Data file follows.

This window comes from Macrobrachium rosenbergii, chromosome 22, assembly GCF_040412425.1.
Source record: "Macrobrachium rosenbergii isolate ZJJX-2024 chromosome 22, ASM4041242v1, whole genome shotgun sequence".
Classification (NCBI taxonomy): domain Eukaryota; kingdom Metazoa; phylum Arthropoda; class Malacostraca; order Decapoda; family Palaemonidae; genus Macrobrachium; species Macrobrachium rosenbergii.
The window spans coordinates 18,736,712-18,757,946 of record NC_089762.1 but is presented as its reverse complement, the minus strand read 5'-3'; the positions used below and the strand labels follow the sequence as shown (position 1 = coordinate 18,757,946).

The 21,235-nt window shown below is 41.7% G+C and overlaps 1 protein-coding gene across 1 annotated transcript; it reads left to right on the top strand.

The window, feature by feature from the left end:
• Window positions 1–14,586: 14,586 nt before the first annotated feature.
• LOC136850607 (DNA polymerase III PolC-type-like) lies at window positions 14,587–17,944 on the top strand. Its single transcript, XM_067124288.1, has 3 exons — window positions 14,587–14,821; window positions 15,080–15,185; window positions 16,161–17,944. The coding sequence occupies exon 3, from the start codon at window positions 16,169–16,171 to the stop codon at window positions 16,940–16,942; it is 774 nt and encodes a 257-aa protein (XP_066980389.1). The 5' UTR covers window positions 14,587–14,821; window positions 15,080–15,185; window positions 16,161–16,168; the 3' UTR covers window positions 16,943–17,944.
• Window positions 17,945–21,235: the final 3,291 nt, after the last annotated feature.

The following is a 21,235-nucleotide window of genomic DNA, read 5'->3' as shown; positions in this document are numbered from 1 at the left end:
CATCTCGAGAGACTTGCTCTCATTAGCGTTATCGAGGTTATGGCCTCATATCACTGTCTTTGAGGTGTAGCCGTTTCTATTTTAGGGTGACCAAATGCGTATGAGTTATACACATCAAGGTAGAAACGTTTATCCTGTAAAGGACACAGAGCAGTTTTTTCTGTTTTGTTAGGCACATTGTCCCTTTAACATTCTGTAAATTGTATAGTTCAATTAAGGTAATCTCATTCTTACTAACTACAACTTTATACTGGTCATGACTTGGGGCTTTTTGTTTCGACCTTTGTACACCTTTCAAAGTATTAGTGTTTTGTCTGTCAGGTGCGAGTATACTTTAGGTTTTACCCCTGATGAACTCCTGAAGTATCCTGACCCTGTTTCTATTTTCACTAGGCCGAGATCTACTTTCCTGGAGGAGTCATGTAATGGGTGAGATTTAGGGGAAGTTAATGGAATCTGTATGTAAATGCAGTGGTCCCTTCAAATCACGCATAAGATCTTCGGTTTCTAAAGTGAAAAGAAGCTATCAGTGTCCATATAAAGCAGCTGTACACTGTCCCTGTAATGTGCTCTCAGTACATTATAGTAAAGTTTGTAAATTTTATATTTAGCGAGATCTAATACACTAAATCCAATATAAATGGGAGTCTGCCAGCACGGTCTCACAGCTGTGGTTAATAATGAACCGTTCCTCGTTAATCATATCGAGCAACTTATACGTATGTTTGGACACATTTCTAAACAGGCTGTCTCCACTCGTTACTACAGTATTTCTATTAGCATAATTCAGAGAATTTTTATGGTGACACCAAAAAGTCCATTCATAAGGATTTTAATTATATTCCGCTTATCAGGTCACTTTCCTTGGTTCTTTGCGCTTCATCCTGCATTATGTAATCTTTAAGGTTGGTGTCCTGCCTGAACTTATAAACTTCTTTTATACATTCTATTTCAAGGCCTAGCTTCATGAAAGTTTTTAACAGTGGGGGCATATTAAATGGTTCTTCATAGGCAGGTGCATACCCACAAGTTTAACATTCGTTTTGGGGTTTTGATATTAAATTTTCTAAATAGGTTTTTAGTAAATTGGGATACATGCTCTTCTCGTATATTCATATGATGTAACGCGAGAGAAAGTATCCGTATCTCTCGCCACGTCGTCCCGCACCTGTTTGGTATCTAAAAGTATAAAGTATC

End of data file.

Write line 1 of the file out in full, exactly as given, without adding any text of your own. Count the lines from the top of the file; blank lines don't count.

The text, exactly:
This window comes from Macrobrachium rosenbergii, chromosome 22, assembly GCF_040412425.1.